Deb D’Andrea, Nederland. We continue to read more in headlines about how sugar is bad for human consumption and how various forms of sugar have made it into many prepared foods that do not actually require it. For instance, bread doesn’t require sugar to be bread. For our pets the same can be true; kibble does not need sugar or corn or potatoes to be kibble. It’s quite shocking when looking at various pet foods and treats to discover a form of sugar as an ingredient; be it high fructose corn syrup, cane sugar or even replacement sugars like sorbitol, which can be found in canine toothpaste. I personally don’t like the taste of sorbitol, and apparently neither do my pups. Also, if you see the sugar replacement XYLITOL in any product, do not give it to your pet, as it is deadly.
It’s not just sugars that can be harmful for our pets, but carbohydrates like corn or potatoes; which when consumed are broken down into fuel for the body or turned into glucose. To move this ‘sugar’ or glucose around the body, insulin is released to transfer the glucose to the cells so they can fuel up. Insulin also converts glucose into fat for storage and later use by the body. This is an overview as there are a lot more dynamics going on throughout this process.
Humans, dogs and cats create the hormone “insulin”; with eight insulin hormones to raise blood sugar and one to lower it. This provides some insight into how our bodies were designed to utilize food, and that our bodies are better designed to do without rather than process excess carbohydrates.
Corn or wheat are not part of a dog or cats natural diet; and they have zero starch requirements to survive. You’ll find these starches or carbohydrates in pet foods because it’s inexpensive for the producer, not because your pet needs it. These ingredients can lead to diabetes and overweight pets. The carbohydrates can also throw off your pet’s gut bacteria potentially leading to a dysfunctional immune system or a leaky gut.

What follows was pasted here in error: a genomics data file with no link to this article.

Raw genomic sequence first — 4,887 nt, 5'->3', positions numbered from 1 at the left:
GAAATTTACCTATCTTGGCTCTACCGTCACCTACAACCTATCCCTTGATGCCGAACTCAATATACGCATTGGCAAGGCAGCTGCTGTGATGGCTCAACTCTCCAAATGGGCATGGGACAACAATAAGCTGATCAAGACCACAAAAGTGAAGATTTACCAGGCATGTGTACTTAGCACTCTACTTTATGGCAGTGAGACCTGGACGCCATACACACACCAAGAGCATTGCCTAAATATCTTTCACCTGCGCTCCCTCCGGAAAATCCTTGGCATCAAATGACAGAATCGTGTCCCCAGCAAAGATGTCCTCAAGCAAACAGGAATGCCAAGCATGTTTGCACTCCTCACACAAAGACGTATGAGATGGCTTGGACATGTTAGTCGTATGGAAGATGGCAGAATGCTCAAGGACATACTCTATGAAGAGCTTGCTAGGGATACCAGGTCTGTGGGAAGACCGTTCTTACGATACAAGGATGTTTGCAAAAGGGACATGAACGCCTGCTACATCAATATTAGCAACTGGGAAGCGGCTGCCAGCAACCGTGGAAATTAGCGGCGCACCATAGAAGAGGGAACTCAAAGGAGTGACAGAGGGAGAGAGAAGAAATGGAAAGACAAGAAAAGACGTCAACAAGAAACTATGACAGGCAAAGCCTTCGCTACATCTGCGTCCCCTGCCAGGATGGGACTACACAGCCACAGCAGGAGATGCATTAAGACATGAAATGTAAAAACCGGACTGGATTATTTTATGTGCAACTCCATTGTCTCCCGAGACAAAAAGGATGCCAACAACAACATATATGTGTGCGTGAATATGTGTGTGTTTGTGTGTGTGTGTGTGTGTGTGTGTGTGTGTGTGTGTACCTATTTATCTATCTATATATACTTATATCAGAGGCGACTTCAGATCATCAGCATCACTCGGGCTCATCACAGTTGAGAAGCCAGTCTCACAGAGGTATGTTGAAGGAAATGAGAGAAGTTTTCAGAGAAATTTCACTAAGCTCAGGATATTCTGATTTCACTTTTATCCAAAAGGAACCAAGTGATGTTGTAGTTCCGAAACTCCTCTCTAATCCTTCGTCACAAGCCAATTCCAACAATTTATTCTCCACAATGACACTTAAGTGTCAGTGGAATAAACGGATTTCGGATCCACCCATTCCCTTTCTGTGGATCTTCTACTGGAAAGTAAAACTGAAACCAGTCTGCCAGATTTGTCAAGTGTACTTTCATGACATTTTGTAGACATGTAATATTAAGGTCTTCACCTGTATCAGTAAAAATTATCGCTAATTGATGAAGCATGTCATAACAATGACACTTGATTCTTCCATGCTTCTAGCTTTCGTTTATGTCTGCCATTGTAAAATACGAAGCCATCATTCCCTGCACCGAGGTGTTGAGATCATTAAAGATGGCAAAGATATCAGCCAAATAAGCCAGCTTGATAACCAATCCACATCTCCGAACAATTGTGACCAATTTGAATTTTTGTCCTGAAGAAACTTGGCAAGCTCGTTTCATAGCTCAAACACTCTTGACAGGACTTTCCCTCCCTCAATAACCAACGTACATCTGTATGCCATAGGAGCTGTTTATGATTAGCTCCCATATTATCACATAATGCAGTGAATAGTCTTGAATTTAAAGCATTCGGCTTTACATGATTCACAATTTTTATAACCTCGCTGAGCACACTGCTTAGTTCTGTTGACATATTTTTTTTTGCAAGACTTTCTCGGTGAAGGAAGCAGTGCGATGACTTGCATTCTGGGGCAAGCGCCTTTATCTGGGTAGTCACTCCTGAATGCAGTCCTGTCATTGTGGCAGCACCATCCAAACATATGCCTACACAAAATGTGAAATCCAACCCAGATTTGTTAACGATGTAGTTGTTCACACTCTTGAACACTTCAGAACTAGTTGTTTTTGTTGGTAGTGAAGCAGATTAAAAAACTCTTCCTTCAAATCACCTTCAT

So how do you know if the food you’re feeding is good for your pet? Grab your pet food and add up the “Guaranteed Analysis” percentages for protein, fat, moisture and ash. Ash may not be listed, but in kibble it averages 5%-8%. Subtract that number from 100% and the remainder is the carbohydrate percentage. The lower that number is, the better.
Then take a look at what the carbohydrates are in order to discover the “Glycemic Load.” Ingredients may include: oatmeal, barley, brown rice, potatoes, tapioca or peas. The goal is to keep the glycemic number under ten. Here is a chart created by dogsnaturally listing the Food and Glycemic Loads for your reference:
There are many great quality foods for our pets that can help them lead healthy and happy lives. While several people are on a limited budget, finding a pet food that helps reduce costly trips to the vet while keeping your pet healthy can be invaluable and cost less in the long run. The Nederland Feed & Pet Store has many great options for your pets and Abby, whom I’ve known for over ten years, is a great resource to discuss food options.
Till next time. Deb D’Andrea, founder of 4TheLuvOfDogz & the Caribou Dog Ranch is recognized by the State of Colorado as a Certified Canine Massage Therapist and will visit your home or Vet’s office to work with your dog. Canine Agility may be offered at the Caribou Dog Ranch in 2017 if there is interest. Deb currently has limited availability for new Petz Nanny Clients; and she bakes up fresh dog treats & doggy birthday cakes per order. For information contact Deb at 720-675-7078 or email: firstname.lastname@example.org.